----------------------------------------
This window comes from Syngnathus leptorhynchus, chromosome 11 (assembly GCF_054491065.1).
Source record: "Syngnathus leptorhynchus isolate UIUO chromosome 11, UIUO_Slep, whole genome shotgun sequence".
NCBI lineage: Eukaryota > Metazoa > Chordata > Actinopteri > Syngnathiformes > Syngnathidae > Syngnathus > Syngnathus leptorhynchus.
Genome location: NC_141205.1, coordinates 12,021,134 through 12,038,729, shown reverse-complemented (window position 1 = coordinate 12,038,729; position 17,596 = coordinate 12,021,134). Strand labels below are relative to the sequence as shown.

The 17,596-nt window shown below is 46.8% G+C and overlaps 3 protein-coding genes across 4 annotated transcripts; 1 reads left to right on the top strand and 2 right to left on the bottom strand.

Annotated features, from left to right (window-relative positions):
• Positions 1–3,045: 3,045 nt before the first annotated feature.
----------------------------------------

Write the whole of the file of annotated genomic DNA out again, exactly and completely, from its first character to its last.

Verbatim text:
This window comes from Syngnathus leptorhynchus, chromosome 11 (assembly GCF_054491065.1).
Source record: "Syngnathus leptorhynchus isolate UIUO chromosome 11, UIUO_Slep, whole genome shotgun sequence".
NCBI lineage: Eukaryota > Metazoa > Chordata > Actinopteri > Syngnathiformes > Syngnathidae > Syngnathus > Syngnathus leptorhynchus.
Genome location: NC_141205.1, coordinates 12,021,134 through 12,038,729, shown reverse-complemented (window position 1 = coordinate 12,038,729; position 17,596 = coordinate 12,021,134). Strand labels below are relative to the sequence as shown.

The 17,596-nt window shown below is 46.8% G+C and overlaps 3 protein-coding genes across 4 annotated transcripts; 1 reads left to right on the top strand and 2 right to left on the bottom strand.

Annotated features, from left to right (window-relative positions):
• Positions 1–3,045: 3,045 nt before the first annotated feature.